Dozens of Google Play Store Apps Found to Deliver Aggressive Malicious Ads

Bitdefender researchers have identified 35 malicious apps in the Google Play Store. (Photo by Sean Gallup/Getty Images)

Researchers this week identified 35 apps representing more than 2 million downloads that have snuck into the Google Play Store — apps that hide their presence on a device by renaming themselves and changing their icon, then start showing aggressive ads .

In a Wednesday blog post, Bitdefender researchers explained that one of the ways cybercriminals monetize their presence on Google Play is by serving ads to their victims.

The researchers said that although it looks good at first, the danger here is that the advertisements served to the victims disrupt the user experience and may be directly linked to malware.

Advertising

Third-party code buried in mobile apps has become a growing cybersecurity risk for both consumers and organizations, said Chris Olson, chief executive officer of The Media Trust. Olson said that while the apps named in Bitdefender’s study were clearly created with malicious intent, more legitimate apps are not free from danger either. He said that the average mobile app today contains up to 30 third-party APIs that malicious actors can use to distribute phishing links, track user activity across the web, and steal location/ device.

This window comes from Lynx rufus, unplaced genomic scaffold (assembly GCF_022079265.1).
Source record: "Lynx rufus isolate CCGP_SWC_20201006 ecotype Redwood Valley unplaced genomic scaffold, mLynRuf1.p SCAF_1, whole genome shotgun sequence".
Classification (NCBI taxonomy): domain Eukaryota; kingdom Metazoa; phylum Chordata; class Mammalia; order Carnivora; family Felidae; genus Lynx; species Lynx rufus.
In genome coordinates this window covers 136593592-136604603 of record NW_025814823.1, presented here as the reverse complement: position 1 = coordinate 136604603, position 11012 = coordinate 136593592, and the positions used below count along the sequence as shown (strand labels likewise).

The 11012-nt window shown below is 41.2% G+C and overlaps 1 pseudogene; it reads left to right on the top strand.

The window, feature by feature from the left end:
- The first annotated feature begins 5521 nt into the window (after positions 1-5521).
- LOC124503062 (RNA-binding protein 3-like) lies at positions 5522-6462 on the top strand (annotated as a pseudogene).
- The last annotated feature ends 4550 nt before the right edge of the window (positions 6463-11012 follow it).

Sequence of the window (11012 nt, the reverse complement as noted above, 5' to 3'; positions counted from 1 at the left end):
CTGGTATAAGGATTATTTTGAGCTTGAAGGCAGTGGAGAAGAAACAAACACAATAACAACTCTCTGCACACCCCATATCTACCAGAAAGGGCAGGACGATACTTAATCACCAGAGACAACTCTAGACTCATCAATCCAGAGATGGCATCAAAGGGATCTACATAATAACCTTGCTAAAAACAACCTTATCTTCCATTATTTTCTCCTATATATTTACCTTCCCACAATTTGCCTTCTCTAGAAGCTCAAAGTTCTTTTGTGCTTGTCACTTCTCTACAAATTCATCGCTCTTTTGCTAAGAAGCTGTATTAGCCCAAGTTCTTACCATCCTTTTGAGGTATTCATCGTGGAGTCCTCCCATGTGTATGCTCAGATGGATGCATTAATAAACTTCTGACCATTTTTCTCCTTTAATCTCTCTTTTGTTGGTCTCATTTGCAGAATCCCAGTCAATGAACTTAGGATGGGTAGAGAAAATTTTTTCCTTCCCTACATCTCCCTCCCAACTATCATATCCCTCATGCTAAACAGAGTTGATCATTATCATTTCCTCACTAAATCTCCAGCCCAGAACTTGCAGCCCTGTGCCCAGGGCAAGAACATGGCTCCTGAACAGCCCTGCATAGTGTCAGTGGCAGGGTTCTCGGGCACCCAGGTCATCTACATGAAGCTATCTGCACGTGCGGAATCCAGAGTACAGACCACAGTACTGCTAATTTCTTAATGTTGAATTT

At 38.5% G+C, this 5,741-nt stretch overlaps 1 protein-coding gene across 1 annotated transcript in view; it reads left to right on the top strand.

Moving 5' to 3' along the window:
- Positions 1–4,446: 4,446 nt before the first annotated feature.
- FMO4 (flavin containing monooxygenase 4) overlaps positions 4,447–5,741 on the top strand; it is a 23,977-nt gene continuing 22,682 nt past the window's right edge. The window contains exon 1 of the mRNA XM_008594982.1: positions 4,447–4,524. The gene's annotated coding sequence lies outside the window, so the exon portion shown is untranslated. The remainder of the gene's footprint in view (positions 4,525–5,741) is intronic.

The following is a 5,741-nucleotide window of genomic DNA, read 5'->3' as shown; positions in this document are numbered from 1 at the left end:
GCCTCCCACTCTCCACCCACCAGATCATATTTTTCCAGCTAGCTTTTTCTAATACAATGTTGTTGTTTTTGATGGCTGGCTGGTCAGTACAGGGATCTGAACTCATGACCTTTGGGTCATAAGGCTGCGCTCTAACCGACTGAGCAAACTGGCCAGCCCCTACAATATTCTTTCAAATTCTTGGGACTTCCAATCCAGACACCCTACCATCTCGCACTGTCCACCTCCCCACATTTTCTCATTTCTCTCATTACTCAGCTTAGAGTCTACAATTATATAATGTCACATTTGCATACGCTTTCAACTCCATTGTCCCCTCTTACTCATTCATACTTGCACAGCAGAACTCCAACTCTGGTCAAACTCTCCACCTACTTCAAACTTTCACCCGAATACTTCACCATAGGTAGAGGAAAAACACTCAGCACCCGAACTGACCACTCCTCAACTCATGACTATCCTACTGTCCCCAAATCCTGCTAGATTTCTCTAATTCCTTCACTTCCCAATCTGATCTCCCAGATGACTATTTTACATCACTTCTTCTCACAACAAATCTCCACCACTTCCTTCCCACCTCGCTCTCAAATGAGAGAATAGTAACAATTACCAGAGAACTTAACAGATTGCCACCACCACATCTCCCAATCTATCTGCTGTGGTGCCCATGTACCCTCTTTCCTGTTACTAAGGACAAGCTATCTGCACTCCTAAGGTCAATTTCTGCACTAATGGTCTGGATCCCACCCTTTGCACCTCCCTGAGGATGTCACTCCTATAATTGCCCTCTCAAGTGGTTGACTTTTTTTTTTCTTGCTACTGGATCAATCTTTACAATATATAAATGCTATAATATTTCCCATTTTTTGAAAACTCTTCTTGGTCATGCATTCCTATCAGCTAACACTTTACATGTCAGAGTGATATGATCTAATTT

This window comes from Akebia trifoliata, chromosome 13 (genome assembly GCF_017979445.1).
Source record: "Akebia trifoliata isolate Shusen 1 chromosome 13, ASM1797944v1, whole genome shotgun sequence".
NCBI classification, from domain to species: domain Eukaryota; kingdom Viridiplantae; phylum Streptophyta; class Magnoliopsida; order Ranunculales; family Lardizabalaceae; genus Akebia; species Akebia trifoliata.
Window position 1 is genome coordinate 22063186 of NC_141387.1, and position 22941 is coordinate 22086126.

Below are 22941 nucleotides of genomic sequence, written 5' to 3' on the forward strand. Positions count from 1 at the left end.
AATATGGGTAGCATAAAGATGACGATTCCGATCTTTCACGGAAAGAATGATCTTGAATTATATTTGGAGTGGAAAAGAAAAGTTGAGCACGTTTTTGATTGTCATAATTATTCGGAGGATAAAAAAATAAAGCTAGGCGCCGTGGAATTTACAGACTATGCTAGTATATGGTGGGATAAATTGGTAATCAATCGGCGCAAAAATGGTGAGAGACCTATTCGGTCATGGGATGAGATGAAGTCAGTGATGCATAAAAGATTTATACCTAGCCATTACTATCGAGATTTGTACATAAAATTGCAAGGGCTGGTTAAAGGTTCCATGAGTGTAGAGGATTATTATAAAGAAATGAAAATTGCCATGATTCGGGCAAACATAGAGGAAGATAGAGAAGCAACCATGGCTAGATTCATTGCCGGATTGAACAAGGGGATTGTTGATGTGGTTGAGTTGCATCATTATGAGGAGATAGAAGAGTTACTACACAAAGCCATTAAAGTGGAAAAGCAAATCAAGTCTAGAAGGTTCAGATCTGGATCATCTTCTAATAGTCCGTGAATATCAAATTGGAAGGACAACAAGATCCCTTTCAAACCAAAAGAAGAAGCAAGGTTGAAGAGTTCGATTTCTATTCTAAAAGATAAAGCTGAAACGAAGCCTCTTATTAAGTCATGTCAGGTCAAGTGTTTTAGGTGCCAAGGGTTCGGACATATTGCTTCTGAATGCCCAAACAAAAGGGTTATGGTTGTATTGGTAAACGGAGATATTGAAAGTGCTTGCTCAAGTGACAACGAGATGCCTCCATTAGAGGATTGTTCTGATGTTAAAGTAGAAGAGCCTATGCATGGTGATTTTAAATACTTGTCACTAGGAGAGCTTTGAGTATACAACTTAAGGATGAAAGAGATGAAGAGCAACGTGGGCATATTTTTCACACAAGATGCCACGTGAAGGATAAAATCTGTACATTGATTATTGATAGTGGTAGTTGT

“With the help of location-based targeting and audience segmentation, cyber actors can zero in on members of specific organizations and use their mobile device as a launching pad for deeper penetration and recognition. flare-ups,” Olson said. “Ultimately, organizations need to be more aware of their digital perimeter and the dangers inherent in the web applications and platforms they use every day. »

John Bambenek, principal threat hunter at Netenrich, added that as consumers move more of their digital lives and sensitive information to their mobile devices, criminals will continue to target platforms such as Google Play.

“The easiest way is to use rogue apps, which means trying to trick the App Store and its automated detection system,” Bambenek said. “In an ecosystem designed to be open, it becomes a rat race, much like we did to stay ahead of endpoint malware. »

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